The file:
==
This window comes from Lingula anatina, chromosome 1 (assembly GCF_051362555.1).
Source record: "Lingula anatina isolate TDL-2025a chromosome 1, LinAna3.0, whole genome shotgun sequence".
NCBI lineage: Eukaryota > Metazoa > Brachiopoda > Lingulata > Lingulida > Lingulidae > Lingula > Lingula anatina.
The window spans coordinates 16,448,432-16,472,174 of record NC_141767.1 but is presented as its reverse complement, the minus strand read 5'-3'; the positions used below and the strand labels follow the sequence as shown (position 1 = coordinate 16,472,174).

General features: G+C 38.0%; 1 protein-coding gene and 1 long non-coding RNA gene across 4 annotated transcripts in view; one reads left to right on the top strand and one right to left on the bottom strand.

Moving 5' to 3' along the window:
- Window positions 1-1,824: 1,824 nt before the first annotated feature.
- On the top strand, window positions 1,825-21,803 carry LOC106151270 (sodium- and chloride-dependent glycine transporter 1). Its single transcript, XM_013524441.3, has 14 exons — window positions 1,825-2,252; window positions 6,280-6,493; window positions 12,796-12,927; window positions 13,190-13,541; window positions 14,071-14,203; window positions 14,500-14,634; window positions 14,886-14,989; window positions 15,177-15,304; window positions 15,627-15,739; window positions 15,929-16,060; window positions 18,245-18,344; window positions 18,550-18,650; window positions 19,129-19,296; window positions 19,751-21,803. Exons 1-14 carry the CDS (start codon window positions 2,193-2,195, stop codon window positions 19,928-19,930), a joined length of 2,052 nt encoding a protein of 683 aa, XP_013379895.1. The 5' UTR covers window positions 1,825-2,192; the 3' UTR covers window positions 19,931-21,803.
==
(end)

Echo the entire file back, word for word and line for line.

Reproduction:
This window comes from Lingula anatina, chromosome 1 (assembly GCF_051362555.1).
Source record: "Lingula anatina isolate TDL-2025a chromosome 1, LinAna3.0, whole genome shotgun sequence".
NCBI lineage: Eukaryota > Metazoa > Brachiopoda > Lingulata > Lingulida > Lingulidae > Lingula > Lingula anatina.
The window spans coordinates 16,448,432-16,472,174 of record NC_141767.1 but is presented as its reverse complement, the minus strand read 5'-3'; the positions used below and the strand labels follow the sequence as shown (position 1 = coordinate 16,472,174).

General features: G+C 38.0%; 1 protein-coding gene and 1 long non-coding RNA gene across 4 annotated transcripts in view; one reads left to right on the top strand and one right to left on the bottom strand.

Moving 5' to 3' along the window:
- Window positions 1-1,824: 1,824 nt before the first annotated feature.
- On the top strand, window positions 1,825-21,803 carry LOC106151270 (sodium- and chloride-dependent glycine transporter 1). Its single transcript, XM_013524441.3, has 14 exons — window positions 1,825-2,252; window positions 6,280-6,493; window positions 12,796-12,927; window positions 13,190-13,541; window positions 14,071-14,203; window positions 14,500-14,634; window positions 14,886-14,989; window positions 15,177-15,304; window positions 15,627-15,739; window positions 15,929-16,060; window positions 18,245-18,344; window positions 18,550-18,650; window positions 19,129-19,296; window positions 19,751-21,803. Exons 1-14 carry the CDS (start codon window positions 2,193-2,195, stop codon window positions 19,928-19,930), a joined length of 2,052 nt encoding a protein of 683 aa, XP_013379895.1. The 5' UTR covers window positions 1,825-2,192; the 3' UTR covers window positions 19,931-21,803.